Verband Deutscher Prädikatsweingüter (VDP)
The Association of German Prädikat Wine Estates was founded in 1910 to create the country’s first classification of vineyards. The four levels are: VDP Grosse Lage, VDP Erste Lage, VDP Ortswein, and VDP Gutswein.

Riesling is the most widely planted grape in Germany, but Spätburgunder (Pinot Noir) is the most widely planted red grape and the third most planted variety (Müller-Thurgau is second).

Moving into Austria, the country’s Protected Geographical Indication (PGI) vineyards are divided into three Weinbauregionen: Weiland Österreich, Steierland and Bergland.

Within Austria’s three Weinbauregionen, there are four Protected Designation of Origin (PDO) regions called Weinbaugebiete.

Niederösterreich is one of the four Weinbaugebiete. The other three are: Burgenland, Steirermark and Wien. These regions are further divided into 18 sub-regions, which include nine Districtus Austriae Controllatus (DAC), considered to be the highest quality level in Austria.

Crljenak Kaštelanski
Croatia’s indigenous Crljenak Kaštelanski is thought to be the same grape taken to the United States and called Zinfandel, as well as in Italy, where it is called Primitivo.

Xinomavro, Agiorgitiko, Mavrodaphne
Three of the top red grapes in Greece, where over 300 indigenous grapes are planted. Moschofilero, Assyrtiko, Roditis are three of the top white grapes.

Onomasía Proeléfseos Eleghoméni (OPE)
This is considered to be the highest level for sweet wines in Greece. There are eight OPEs and they are indicated with a light blue seal placed over the bottle opening.

Onomasía Proeléfseos Anoteras Piotitos (OPAP)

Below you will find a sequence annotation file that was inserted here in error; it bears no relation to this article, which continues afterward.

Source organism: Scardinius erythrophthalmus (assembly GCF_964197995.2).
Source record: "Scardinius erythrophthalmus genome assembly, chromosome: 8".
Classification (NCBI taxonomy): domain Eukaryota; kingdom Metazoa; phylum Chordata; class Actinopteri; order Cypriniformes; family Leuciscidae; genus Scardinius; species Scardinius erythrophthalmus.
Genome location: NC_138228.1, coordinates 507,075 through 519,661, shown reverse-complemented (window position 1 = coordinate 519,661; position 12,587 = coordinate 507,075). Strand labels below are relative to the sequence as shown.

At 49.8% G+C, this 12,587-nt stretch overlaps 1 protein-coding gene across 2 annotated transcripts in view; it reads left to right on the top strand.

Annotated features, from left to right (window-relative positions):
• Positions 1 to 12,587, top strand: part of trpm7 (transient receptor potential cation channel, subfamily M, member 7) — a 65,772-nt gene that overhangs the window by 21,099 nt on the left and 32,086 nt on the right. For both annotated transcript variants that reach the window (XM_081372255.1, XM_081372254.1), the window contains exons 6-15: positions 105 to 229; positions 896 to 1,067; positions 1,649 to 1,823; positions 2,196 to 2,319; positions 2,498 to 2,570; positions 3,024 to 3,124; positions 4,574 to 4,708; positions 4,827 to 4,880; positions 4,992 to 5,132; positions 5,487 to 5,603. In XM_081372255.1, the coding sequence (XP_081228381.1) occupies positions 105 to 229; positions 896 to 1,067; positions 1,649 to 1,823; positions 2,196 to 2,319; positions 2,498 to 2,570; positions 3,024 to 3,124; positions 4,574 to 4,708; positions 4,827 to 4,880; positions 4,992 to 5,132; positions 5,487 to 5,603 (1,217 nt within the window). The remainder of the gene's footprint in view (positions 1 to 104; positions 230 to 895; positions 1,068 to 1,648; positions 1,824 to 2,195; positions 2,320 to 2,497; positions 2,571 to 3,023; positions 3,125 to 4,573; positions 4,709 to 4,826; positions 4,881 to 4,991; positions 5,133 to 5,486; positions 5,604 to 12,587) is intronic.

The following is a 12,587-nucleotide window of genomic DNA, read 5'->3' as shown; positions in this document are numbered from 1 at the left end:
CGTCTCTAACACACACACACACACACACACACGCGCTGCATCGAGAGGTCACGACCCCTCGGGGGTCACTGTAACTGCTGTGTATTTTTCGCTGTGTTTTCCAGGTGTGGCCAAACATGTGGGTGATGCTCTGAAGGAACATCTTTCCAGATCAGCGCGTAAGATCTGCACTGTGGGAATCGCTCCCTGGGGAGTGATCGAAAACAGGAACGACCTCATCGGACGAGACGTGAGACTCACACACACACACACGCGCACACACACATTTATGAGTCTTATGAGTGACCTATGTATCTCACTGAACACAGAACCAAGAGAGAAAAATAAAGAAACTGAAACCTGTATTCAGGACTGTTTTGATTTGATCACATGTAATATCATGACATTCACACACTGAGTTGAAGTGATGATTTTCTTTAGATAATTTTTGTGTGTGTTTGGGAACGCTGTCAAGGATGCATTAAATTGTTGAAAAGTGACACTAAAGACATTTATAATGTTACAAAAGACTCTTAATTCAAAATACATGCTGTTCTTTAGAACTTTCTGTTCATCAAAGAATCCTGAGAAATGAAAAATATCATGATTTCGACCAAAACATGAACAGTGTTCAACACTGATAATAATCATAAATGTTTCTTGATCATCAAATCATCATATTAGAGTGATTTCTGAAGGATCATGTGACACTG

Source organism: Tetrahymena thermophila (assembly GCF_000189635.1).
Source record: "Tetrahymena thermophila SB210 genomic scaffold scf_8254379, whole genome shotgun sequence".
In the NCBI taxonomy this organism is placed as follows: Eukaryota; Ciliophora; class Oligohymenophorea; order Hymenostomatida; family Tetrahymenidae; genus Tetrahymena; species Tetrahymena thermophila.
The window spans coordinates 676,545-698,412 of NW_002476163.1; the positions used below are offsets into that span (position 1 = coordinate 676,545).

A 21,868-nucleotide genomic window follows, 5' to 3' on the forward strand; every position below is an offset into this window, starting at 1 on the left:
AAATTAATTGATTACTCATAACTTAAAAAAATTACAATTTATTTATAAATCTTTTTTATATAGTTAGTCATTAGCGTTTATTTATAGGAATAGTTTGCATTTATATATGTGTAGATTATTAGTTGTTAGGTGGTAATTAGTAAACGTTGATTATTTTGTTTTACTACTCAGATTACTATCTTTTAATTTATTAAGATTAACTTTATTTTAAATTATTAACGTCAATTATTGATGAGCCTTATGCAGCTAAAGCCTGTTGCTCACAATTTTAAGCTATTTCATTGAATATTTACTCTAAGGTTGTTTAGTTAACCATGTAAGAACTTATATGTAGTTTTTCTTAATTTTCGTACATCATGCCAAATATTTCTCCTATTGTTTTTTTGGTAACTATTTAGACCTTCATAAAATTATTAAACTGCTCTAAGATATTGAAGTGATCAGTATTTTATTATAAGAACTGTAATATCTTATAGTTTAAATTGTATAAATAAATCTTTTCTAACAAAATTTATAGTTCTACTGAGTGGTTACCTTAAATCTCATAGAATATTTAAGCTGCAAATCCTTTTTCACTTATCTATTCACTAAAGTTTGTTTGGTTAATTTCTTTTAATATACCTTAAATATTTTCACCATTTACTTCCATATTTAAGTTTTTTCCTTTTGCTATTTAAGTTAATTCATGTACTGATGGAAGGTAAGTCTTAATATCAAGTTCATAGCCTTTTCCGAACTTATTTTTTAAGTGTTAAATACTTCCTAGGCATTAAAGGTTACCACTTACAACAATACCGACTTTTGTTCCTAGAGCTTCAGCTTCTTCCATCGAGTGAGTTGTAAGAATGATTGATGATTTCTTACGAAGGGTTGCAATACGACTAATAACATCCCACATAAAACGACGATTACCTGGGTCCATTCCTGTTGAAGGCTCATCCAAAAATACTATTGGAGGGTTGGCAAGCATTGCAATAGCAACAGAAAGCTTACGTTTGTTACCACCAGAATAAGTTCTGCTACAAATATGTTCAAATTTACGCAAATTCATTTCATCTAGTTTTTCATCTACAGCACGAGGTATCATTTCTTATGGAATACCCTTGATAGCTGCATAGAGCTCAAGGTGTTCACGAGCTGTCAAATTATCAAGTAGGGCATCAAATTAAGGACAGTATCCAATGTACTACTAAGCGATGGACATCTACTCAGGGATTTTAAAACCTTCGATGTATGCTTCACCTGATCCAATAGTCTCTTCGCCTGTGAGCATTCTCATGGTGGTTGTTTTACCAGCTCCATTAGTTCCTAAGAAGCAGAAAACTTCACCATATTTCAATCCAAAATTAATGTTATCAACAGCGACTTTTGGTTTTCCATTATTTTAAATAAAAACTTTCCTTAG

This is considered to be the highest level for primarily dry, unfortified wines in Greece. There are 20 OPAPs and they are indicated with a light red seal placed over the bottle opening.

This white grape is the most windily-planted varietal in the country of Georgia, which has over 154,000 total acres under vine. Rkatsiteli is also the most widely planted grape in Eastern Europe.

All of this information (and more from the countries mentioned above) is included in the CSW curriculum which includes Australia/New Zealand, France, Italy, North America, South Africa, South America, Spain, Portugal, Grape Varieties, Tasting/Service, Viticulture, Wine Culture, and Wine Production. The Society of Wine Educators provides a wide variety of study materials and resources and I encourage you to reach out to them at www.societyofwineeducators.org.

Brewer-Clifton: Distinctive Wines from Sta. Rita Hills

•July 4, 2017 • Leave a Comment

Greg Brewer and Steve Clifton met in 1995 and created Brewer-Clifton with their inaugural bottling of 240 cases in 1996. They built their first stand-alone winery in 2000 in what later would become Lompoc’s “Wine Getto.” Sta. Rita Hills AVA was approved as an American Viticultural Area that same year and in 2001 Robert Parker announced that Brewer-Clifton was his “single greatest revelation of all of his 2001 tastings.” He put them on his list of 2001 wine personalities of the year and went on to declare that, “…their Burgundian styled Chardonnays and extraordinary Pinot Noirs from the cool micro climate of Santa Barbara, particularly those from the new appellation called Santa Rita Hills, are astonishing.”


3-D Vineyard: Brewer-Clifton’s first planting in Sta. Rita Hills AVA

After Brewer-Clifton was acquired by Jackson Family wines this year, Greg Brewer said, “The Jackson family maintains a commitment to world-class wines, a respect for nature and vision for uncompromising quality that’s very much aligned with our philosophy. I’m confident our collective strengths will further propel the Sta. Rita Hills on the global stage of fine wines.”


Brewer-Clifton Tasting Room at 329 North F Street, Lompoc, CA 93436

I am personally thrilled to have the opportunity to sell these distinctive wines and work with Greg Brewer and his team to share the Brewer-Clifton story and the unique terroir of the Sta. Rita Hills AVA.